Chinese multinational conglomerate Alibaba Group may have dismissed any partnership rumors with Bitcoin rewards shopping app Lolli; however, according to the latter, the partnership was well underway before being called off without any reasoning from the e-commerce giant.
On 12th November 2019, Alibaba pumped up consumers’ interests by indicating a partnership with shopping app startup Lolli, and offering Bitcoin rewards to its US customers on Singles Day. Unfortunately, the excitement was short-lived. Shortly after the news break, Alibaba publicly denied the partnership touted by Lolli CEO Alex Adelman. Lolli is not authorized to bring in any sales traffic to Alibaba and that Alibaba is not involved or affiliated with this entity in any form, Alibaba declared.
The root cause of this miscommunication may appear to have been caused by one of Alibaba’s contractors, who hired a subcontractor associated with Lolli’s marketing program. As Alibaba had no information about this association, it has terminated its relationship with the subcontractor, thus disengaging its affiliation with Lolli as well.
Bitcoin rewards app Lolli retaliates
However, on 17th November 2019, Adelman rebutted Alibaba’s denial of partnership by alleging that the firm has, in fact, associated itself with Alibaba Group with AliExpress. Per Adelman, they have driven AliExpress’ sales for a long time now and have been distributing Bitcoin rewards to its users.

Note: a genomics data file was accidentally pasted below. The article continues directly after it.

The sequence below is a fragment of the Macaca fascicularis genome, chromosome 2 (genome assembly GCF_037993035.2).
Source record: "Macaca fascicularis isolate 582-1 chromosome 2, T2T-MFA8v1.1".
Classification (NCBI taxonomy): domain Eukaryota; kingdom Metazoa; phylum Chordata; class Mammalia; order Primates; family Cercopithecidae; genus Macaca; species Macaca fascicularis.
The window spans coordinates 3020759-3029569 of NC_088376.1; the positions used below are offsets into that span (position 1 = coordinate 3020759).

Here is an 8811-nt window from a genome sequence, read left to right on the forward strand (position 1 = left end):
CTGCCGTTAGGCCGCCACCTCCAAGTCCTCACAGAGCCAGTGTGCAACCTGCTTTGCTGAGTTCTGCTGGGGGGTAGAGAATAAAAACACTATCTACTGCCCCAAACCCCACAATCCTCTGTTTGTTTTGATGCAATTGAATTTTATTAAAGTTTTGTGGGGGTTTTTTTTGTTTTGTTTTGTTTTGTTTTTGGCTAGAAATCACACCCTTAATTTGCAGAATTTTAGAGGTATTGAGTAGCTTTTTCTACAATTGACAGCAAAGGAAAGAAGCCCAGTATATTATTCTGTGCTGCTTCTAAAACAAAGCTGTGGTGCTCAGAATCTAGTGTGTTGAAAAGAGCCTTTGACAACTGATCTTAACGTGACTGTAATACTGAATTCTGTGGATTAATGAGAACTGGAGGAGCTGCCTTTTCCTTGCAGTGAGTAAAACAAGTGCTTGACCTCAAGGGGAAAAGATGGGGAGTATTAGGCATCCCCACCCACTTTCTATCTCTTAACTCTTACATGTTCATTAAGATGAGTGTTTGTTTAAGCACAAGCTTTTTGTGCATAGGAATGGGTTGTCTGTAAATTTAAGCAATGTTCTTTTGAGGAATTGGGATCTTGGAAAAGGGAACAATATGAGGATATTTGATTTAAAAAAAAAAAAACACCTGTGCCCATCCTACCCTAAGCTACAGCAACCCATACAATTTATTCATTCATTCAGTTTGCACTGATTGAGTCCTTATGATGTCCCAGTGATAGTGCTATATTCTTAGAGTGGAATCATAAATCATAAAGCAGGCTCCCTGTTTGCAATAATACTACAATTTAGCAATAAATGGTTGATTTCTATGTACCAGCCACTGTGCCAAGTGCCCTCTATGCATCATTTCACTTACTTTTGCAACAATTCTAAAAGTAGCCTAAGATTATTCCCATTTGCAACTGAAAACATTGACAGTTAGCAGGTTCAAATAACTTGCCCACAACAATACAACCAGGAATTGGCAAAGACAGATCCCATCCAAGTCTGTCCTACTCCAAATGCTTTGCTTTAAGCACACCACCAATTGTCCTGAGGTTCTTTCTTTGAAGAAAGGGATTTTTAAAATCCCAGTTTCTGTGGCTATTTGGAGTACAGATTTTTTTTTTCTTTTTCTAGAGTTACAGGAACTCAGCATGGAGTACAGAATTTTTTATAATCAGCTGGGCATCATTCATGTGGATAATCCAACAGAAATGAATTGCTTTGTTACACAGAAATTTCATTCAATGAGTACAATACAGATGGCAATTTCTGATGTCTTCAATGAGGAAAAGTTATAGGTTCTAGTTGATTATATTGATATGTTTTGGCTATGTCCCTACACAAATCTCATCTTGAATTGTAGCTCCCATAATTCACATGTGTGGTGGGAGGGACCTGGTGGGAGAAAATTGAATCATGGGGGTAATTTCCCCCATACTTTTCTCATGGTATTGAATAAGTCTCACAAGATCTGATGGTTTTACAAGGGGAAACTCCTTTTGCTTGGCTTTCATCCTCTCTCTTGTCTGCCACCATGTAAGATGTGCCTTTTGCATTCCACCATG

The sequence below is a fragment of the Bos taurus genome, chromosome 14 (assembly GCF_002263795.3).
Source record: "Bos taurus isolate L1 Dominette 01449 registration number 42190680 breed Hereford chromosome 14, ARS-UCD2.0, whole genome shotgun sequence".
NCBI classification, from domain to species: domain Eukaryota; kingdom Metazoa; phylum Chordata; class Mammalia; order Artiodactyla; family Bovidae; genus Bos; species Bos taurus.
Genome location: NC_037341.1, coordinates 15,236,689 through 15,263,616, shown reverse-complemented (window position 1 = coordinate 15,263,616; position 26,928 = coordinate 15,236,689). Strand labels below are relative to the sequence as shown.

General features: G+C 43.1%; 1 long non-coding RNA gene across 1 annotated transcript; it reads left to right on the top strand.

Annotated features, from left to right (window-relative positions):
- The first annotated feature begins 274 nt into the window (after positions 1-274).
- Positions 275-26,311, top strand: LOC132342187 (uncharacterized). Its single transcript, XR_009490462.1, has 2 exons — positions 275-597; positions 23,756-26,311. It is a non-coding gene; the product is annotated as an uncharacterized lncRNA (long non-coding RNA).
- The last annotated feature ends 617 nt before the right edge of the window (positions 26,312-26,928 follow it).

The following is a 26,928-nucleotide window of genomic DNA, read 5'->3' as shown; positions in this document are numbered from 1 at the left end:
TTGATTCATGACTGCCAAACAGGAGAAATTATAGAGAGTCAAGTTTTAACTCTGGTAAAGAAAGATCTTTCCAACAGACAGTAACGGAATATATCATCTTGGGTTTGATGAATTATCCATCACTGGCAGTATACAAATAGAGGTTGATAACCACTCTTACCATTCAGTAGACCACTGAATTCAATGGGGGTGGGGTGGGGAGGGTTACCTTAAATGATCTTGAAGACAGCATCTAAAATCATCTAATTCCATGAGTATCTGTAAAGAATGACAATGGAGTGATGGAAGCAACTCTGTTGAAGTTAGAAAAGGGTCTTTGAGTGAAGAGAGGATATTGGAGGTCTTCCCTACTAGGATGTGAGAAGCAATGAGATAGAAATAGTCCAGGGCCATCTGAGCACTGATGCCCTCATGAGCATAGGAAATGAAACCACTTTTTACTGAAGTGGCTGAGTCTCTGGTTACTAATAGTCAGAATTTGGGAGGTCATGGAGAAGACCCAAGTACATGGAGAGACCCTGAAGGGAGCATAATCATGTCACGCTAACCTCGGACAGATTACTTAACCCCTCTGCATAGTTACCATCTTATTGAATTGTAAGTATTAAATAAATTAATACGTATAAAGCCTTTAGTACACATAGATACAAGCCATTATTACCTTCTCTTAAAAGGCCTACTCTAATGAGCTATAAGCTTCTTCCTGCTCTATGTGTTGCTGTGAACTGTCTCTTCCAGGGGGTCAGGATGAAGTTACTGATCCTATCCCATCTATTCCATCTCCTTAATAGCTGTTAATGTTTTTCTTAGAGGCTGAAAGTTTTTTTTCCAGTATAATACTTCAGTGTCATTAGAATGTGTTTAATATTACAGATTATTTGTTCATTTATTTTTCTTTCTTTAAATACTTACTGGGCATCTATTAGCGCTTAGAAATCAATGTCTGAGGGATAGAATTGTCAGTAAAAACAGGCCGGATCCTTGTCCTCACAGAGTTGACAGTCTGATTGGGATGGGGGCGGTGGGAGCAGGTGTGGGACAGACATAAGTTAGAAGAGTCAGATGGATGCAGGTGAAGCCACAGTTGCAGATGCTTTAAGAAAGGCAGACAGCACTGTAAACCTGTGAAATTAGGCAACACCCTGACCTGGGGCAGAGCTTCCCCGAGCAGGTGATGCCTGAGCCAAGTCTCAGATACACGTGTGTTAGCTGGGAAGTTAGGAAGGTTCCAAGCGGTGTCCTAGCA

And while it is not yet clear why Alibaba denied such a partnership, some claim that it could be because of the increasing popularity of its Singles’ Day marketing campaign. However, given the Chinese government’s hostile stance on Bitcoin and other cryptocurrencies, it decided to refrain from such partnerships.
Adelman, on the other hand, maintains that the treatment received so far has been unfair and defaming. Lolli and Alibaba’s subcontractor did enter a mutual agreement to launch this service on Singles’ Day. In fact, Alibaba tested our services for twenty-four hours, after which it decided to disengage itself. Alibaba.com’s subcontractor authorized a contractual agreement on behalf of the e-commerce company, which included marketing, use of its brand name, and campaigning on social media platforms. We maintain that there has been no malintent of misrepresenting Alibaba, Adelman confirms.
Alibaba is defaming us, Lolli
He further went on to defend his company by stating that the miscommunication that happened from Alibaba’s end defame the brand and taint their reputation as being unreliable, despite the fact that they probably did nothing wrong.
And while Lolli regrets this partnership loss, Adelman added that the firm is willing to move past this fiasco and look forward to the possibility of working with the renowned brand name in the retail industry once again. Only this time, on clearly drawn out terms.
Featured Image by Pixabay